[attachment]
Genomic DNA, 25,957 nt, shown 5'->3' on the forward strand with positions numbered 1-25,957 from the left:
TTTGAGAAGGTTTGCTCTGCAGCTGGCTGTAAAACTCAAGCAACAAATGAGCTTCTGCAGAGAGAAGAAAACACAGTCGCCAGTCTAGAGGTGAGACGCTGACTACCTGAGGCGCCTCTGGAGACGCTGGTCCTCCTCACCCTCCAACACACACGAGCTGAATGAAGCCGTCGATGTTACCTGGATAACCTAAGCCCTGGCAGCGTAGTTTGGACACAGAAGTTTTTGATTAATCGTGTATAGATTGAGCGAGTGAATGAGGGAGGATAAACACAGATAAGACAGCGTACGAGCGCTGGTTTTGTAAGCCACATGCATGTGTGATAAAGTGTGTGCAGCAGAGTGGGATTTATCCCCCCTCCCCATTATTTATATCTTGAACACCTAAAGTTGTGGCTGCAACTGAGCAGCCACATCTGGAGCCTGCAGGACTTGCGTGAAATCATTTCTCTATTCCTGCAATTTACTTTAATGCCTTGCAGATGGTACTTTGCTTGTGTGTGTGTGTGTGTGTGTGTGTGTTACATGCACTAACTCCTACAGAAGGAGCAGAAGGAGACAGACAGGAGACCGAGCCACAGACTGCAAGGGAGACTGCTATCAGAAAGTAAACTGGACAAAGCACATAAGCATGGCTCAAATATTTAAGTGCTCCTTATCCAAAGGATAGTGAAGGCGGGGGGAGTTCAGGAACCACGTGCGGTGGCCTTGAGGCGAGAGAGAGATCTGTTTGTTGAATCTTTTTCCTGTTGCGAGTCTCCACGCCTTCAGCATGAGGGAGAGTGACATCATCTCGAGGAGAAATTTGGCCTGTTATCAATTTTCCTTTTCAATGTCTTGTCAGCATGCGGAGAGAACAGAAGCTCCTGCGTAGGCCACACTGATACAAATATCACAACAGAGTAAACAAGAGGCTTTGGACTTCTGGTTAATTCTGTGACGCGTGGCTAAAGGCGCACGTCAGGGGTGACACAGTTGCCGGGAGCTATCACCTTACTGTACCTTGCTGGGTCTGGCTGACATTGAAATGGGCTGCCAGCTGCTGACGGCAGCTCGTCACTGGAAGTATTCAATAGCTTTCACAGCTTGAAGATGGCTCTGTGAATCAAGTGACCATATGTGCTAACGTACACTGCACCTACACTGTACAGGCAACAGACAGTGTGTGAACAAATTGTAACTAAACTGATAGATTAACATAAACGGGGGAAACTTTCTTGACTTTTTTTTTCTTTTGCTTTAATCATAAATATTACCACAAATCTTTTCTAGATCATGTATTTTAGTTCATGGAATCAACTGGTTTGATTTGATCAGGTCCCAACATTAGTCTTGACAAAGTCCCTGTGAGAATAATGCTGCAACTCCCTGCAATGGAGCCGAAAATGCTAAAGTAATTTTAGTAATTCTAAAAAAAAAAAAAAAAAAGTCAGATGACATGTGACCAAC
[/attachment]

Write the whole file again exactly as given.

Genomic DNA, 25,957 nt, shown 5'->3' on the forward strand with positions numbered 1-25,957 from the left:
TTTGAGAAGGTTTGCTCTGCAGCTGGCTGTAAAACTCAAGCAACAAATGAGCTTCTGCAGAGAGAAGAAAACACAGTCGCCAGTCTAGAGGTGAGACGCTGACTACCTGAGGCGCCTCTGGAGACGCTGGTCCTCCTCACCCTCCAACACACACGAGCTGAATGAAGCCGTCGATGTTACCTGGATAACCTAAGCCCTGGCAGCGTAGTTTGGACACAGAAGTTTTTGATTAATCGTGTATAGATTGAGCGAGTGAATGAGGGAGGATAAACACAGATAAGACAGCGTACGAGCGCTGGTTTTGTAAGCCACATGCATGTGTGATAAAGTGTGTGCAGCAGAGTGGGATTTATCCCCCCTCCCCATTATTTATATCTTGAACACCTAAAGTTGTGGCTGCAACTGAGCAGCCACATCTGGAGCCTGCAGGACTTGCGTGAAATCATTTCTCTATTCCTGCAATTTACTTTAATGCCTTGCAGATGGTACTTTGCTTGTGTGTGTGTGTGTGTGTGTGTGTGTTACATGCACTAACTCCTACAGAAGGAGCAGAAGGAGACAGACAGGAGACCGAGCCACAGACTGCAAGGGAGACTGCTATCAGAAAGTAAACTGGACAAAGCACATAAGCATGGCTCAAATATTTAAGTGCTCCTTATCCAAAGGATAGTGAAGGCGGGGGGAGTTCAGGAACCACGTGCGGTGGCCTTGAGGCGAGAGAGAGATCTGTTTGTTGAATCTTTTTCCTGTTGCGAGTCTCCACGCCTTCAGCATGAGGGAGAGTGACATCATCTCGAGGAGAAATTTGGCCTGTTATCAATTTTCCTTTTCAATGTCTTGTCAGCATGCGGAGAGAACAGAAGCTCCTGCGTAGGCCACACTGATACAAATATCACAACAGAGTAAACAAGAGGCTTTGGACTTCTGGTTAATTCTGTGACGCGTGGCTAAAGGCGCACGTCAGGGGTGACACAGTTGCCGGGAGCTATCACCTTACTGTACCTTGCTGGGTCTGGCTGACATTGAAATGGGCTGCCAGCTGCTGACGGCAGCTCGTCACTGGAAGTATTCAATAGCTTTCACAGCTTGAAGATGGCTCTGTGAATCAAGTGACCATATGTGCTAACGTACACTGCACCTACACTGTACAGGCAACAGACAGTGTGTGAACAAATTGTAACTAAACTGATAGATTAACATAAACGGGGGAAACTTTCTTGACTTTTTTTTTCTTTTGCTTTAATCATAAATATTACCACAAATCTTTTCTAGATCATGTATTTTAGTTCATGGAATCAACTGGTTTGATTTGATCAGGTCCCAACATTAGTCTTGACAAAGTCCCTGTGAGAATAATGCTGCAACTCCCTGCAATGGAGCCGAAAATGCTAAAGTAATTTTAGTAATTCTAAAAAAAAAAAAAAAAAAGTCAGATGACATGTGACCAAC